The use of Monuments to get rid of ghosts. One sees crosses and monuments at places where fatal accidents or murders have taken place. Few know why these crosses are set up—it is for ghosts! It is believed that sudden death causes amnesia in ghosts—they can not remember they are dead and hang around—maybe causing more accidents! the theory is that the ghost will be able to see the monument and read what it says and know they are dead—and move on to the next world. I have used them in Haunted houses and they have de-haunted places—so maybe it works!
The Himuro Mansion- The Japanese horror game, Fatal Frame, was taken place in this mansion. The mansion is said to be real and really haunted.
The bloodwood tree(Pterocarpus angolensis) is a deciduous, spreading and slightly flat-crowned tree with a high canopy. It reaches about 15 metres in height and has dark bark. The bloodwood grows warm, areas in the northeast of the Africa, extending into Zimbabwe, northern Botswana, Mozambique and Namibia. The red sap is used traditionally as a dye and in some areas mixed with animal fat to make a cosmetic for faces and bodies. It is also believed to have magical properties for the curing of problems concerning blood, apparently because of its close resemblance to blood.
完全自殺マニュアル (The Complete Manual of Suicide)
The Complete Manual of Suicide is a Japanese book written by Wataru Tsurumi. It was first published on July 4, 1993 and sold more than one million copies.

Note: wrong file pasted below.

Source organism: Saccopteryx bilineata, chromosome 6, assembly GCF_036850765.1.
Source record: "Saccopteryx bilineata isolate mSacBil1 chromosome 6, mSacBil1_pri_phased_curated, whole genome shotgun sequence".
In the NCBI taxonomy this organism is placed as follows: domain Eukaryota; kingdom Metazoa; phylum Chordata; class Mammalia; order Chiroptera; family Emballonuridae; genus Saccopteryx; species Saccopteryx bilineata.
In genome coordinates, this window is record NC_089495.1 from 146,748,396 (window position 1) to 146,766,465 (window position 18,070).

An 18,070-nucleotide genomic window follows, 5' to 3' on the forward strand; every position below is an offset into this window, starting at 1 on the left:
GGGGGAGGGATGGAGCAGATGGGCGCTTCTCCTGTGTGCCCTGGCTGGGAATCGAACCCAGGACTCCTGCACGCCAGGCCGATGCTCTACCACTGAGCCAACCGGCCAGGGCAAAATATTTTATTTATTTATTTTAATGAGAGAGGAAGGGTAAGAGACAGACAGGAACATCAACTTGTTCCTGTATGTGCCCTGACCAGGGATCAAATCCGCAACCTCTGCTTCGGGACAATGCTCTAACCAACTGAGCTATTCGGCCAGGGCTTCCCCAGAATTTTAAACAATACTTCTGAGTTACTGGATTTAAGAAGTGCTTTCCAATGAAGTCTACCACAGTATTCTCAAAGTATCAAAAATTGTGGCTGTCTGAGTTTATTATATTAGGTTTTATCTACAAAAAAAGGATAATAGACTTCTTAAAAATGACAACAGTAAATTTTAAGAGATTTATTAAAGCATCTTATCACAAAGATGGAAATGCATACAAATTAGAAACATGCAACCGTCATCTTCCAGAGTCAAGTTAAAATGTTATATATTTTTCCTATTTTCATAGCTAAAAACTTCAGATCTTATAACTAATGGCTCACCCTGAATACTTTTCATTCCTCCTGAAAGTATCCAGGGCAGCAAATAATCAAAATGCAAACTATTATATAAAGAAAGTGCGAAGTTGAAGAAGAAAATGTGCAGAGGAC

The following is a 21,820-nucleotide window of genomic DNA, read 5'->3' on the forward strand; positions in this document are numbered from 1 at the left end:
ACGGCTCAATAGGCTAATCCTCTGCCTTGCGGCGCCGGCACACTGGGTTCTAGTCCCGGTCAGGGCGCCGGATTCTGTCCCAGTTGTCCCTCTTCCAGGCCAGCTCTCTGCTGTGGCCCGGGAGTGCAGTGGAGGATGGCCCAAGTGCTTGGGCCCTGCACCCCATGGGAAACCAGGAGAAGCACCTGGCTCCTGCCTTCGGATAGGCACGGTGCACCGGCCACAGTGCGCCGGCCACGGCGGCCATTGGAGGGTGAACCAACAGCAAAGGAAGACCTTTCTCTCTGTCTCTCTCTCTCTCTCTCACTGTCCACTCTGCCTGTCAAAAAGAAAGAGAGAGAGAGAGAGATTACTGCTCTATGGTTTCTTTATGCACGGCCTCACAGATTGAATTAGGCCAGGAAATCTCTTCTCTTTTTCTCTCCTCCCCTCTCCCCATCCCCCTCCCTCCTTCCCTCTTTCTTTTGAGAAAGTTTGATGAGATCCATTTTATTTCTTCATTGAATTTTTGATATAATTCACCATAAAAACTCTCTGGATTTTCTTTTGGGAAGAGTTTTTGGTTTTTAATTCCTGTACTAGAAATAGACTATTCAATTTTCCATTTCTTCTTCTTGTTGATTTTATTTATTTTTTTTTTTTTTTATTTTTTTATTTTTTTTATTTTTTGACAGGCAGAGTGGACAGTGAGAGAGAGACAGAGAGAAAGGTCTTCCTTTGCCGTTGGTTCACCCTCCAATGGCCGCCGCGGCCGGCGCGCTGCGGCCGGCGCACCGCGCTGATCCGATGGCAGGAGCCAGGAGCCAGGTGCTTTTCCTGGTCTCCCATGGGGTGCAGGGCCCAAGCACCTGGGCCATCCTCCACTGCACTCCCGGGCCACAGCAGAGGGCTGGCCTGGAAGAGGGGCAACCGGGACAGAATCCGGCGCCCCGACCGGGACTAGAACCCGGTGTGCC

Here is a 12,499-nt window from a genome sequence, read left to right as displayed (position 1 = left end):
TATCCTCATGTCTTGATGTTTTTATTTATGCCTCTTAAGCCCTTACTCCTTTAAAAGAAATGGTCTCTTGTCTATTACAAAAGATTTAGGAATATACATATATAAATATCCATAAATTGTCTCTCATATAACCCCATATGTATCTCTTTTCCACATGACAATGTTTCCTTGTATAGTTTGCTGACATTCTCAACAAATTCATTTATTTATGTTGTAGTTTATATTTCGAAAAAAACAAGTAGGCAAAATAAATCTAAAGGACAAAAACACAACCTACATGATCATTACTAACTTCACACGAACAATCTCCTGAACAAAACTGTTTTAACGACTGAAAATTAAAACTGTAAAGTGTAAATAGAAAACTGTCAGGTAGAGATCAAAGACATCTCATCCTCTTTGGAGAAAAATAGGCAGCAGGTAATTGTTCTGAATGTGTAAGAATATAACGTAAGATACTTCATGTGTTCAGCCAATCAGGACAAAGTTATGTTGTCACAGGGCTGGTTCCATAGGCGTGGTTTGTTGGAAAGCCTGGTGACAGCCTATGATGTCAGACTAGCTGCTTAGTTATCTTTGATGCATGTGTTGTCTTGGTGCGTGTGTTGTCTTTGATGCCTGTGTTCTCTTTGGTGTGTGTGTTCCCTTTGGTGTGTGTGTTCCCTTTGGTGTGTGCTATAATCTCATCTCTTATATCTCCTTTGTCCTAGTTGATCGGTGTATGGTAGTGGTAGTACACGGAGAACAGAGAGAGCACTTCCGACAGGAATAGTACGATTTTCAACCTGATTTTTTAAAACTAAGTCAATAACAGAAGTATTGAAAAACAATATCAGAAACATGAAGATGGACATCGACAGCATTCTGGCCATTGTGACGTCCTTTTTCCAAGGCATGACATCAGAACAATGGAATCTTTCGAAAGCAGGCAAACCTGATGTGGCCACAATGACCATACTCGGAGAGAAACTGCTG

This 198 page book provides explicit descriptions and analysis on a wide range of suicide methods such as overdosing, hanging, jumping, and carbon monoxide poisoning. It is not a suicide manual for the terminally ill. There is no preference shown for painless or dignified ways of ending one’s life. The book provides matter-of-fact assessment of each method in terms of the pain it causes, effort of preparation required, the appearance of the body and lethality. Since the book was intended to be a manual, the author did not spend too much space on discussing the reasons and philosophy behind suicide. Although he does rhetorically pose the question “Why must one live?” Wataru simply lays out the methods of suicide one by one and then analyzes each of them in detail.
The book neither encourages nor discourages suicide, and as well does not tell those considering suicide to seek help, though wordings such as “completely painless” and “marvelous experience” are used to indicate that certain methods are less painful and more fatal than others.